The US Dollar Struggles as Interest Rate Cuts Loom

The US Dollar Struggles as Interest Rate Cuts Loom

The US Dollar (USD) is facing challenges as it declines towards the 102.15 area, putting pressure on the 20-day Simple Moving Average (SMA). Despite gaining momentum last week, bulls are struggling to sustain their gains. With Monday’s calendar offering no significant events, investors are eagerly awaiting the release of the Consumer Price Index (CPI) figures from December on Wednesday.

In its latest meeting, the Federal Reserve (Fed) took on a dovish stance, expressing satisfaction with moderating inflation and projecting no rate hikes in 2024. The Fed also forecasted a 75 basis points easing. Market expectations are now pointing towards possible rate cuts in March and May, depending on the upcoming December CPI report. This dovish posture and the anticipation of rate cuts contribute to the weakening of the US dollar, as lower interest rates reduce the appeal for foreign investment.

The key data that investors are eagerly awaiting is the inflation figures for the last month of 2023. It is expected that the core measure will show a year-on-year increase of 3.8%. These figures will have a significant impact on the market and could further influence the direction of the US dollar.

The US dollar is also facing pressure due to the drop in US Treasury yields. The 2-year, 5-year, and 10-year yields have all experienced a decline. With the 2-year yield at 4.32%, the 5-year yield at 3.94%, and the 10-year yield at 3.98%, the US dollar is feeling the effects of the decrease in yields.

Looking at the indicators on the daily chart, there is a bearish outlook for the USD. The Relative Strength Index (RSI) is showing a negative slope in negative territory. This is supported by bearish sentiment indicated by the rising red bars of the Moving Average Convergence Divergence (MACD) indicator. The USD’s position above the 20-day SMA while below the 100 and 200-day SMAs suggests that selling pressure is outweighing buying pressure in the medium and long-term time frames, indicating dominance by the bears.

Monetary policy in the US is largely shaped by the Federal Reserve (Fed), which has two mandates: achieving price stability and fostering full employment. The Fed primarily uses interest rate adjustments to achieve these goals. When inflation rises above the Fed’s 2% target, it raises interest rates to increase borrowing costs and attract international investors to the US, resulting in a stronger USD. Conversely, when inflation falls below 2% or the unemployment rate is high, the Fed may lower interest rates to encourage borrowing, which weighs on the USD.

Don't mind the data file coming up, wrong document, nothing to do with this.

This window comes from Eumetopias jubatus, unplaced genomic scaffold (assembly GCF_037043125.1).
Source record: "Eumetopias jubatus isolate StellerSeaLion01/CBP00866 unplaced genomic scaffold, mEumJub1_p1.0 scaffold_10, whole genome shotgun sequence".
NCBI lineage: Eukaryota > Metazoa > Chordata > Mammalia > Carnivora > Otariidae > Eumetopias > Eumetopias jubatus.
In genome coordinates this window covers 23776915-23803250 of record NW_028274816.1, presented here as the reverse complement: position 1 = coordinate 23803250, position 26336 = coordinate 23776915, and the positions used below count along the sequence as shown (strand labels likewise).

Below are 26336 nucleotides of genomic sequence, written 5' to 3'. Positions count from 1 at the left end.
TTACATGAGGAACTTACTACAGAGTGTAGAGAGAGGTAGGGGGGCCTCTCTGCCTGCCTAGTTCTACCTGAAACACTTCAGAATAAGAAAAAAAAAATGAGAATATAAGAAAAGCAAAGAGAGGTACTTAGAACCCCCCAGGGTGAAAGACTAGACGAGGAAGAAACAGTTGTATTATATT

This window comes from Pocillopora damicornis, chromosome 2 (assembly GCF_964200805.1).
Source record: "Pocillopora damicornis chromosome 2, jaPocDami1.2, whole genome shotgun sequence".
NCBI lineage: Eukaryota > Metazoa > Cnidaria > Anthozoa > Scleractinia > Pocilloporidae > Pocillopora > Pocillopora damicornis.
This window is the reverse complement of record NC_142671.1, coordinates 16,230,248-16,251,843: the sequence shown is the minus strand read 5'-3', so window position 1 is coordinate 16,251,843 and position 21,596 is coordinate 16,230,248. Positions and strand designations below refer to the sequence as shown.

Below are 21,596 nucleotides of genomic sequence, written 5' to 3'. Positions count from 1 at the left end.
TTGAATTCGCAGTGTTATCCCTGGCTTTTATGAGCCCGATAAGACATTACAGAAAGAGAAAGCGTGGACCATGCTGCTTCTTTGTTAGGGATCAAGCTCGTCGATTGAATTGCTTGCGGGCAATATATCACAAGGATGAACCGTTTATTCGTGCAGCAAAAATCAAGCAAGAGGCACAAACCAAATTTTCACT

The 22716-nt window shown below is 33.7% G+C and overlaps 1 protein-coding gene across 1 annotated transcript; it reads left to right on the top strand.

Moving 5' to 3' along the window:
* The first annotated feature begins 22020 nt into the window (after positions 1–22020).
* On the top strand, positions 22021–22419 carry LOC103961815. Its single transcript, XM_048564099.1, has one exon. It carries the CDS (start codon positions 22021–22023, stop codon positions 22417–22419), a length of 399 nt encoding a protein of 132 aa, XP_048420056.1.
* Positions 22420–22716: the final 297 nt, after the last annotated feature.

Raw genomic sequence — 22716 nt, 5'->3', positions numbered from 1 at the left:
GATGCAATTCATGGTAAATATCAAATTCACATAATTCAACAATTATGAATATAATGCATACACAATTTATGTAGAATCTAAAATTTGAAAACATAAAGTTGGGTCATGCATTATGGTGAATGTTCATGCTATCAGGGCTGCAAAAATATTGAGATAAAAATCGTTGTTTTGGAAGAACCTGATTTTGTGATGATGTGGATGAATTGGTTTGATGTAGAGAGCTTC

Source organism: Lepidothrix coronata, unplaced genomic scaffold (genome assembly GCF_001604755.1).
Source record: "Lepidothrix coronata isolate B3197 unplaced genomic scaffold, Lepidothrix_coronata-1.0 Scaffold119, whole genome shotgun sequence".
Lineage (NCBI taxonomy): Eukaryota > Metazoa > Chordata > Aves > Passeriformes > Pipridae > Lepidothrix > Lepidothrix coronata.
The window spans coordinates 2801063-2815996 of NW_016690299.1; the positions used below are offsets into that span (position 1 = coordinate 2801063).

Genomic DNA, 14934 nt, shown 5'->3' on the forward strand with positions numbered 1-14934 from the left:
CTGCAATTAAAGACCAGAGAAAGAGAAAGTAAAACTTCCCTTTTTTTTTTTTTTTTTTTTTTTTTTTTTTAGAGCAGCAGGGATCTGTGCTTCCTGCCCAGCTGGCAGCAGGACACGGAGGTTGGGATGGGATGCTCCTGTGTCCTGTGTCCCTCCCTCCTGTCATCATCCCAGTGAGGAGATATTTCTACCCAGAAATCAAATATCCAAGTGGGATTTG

The Federal Reserve holds eight policy meetings a year, where the Federal Open Market Committee (FOMC) assesses economic conditions and makes monetary policy decisions. The FOMC consists of twelve Fed officials, including the members of the Board of Governors, the president of the Federal Reserve Bank of New York, and four regional Reserve Bank presidents who serve one-year terms on a rotating basis.

In extreme situations, the Federal Reserve may resort to Quantitative Easing (QE), a policy used to increase the flow of credit in a stuck financial system. QE involves the Fed printing more USD and using them to buy high-grade bonds from financial institutions. This policy weakens the US dollar. On the other hand, Quantitative Tightening (QT) is the reverse process of QE, where the Fed stops buying bonds and does not reinvest the principal from maturing bonds to purchase new ones. QT usually has a positive impact on the value of the USD.

As the US dollar struggles to hold onto its gains from the previous week, market focus shifts to the upcoming CPI figures for December. The dovish stance of the Federal Reserve and anticipation of rate cuts further weigh on the USD. Additionally, the drop in US Treasury yields adds pressure to the currency. The bearish indicators on the daily chart indicate that selling pressure is surpassing buying pressure, signaling the dominance of bears. The monetary policy decisions made by the Federal Reserve play a significant role in shaping the movement of the USD. The upcoming CPI figures will be crucial in determining the direction of the currency and the market’s response.

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